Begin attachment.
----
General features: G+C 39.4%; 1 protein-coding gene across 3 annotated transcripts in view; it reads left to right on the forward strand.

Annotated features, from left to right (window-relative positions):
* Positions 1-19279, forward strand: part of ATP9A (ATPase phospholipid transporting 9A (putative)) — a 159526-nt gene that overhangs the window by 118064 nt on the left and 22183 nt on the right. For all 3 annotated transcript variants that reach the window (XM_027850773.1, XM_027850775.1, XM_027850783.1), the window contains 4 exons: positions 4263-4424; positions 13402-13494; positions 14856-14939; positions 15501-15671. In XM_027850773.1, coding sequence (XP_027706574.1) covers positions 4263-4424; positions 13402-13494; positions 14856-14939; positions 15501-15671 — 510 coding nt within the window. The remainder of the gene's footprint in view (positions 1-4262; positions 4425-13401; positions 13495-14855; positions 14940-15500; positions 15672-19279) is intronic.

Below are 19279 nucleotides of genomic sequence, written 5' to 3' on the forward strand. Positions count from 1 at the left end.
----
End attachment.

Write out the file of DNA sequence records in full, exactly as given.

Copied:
General features: G+C 39.4%; 1 protein-coding gene across 3 annotated transcripts in view; it reads left to right on the forward strand.

Annotated features, from left to right (window-relative positions):
* Positions 1-19279, forward strand: part of ATP9A (ATPase phospholipid transporting 9A (putative)) — a 159526-nt gene that overhangs the window by 118064 nt on the left and 22183 nt on the right. For all 3 annotated transcript variants that reach the window (XM_027850773.1, XM_027850775.1, XM_027850783.1), the window contains 4 exons: positions 4263-4424; positions 13402-13494; positions 14856-14939; positions 15501-15671. In XM_027850773.1, coding sequence (XP_027706574.1) covers positions 4263-4424; positions 13402-13494; positions 14856-14939; positions 15501-15671 — 510 coding nt within the window. The remainder of the gene's footprint in view (positions 1-4262; positions 4425-13401; positions 13495-14855; positions 14940-15500; positions 15672-19279) is intronic.

Below are 19279 nucleotides of genomic sequence, written 5' to 3' on the forward strand. Positions count from 1 at the left end.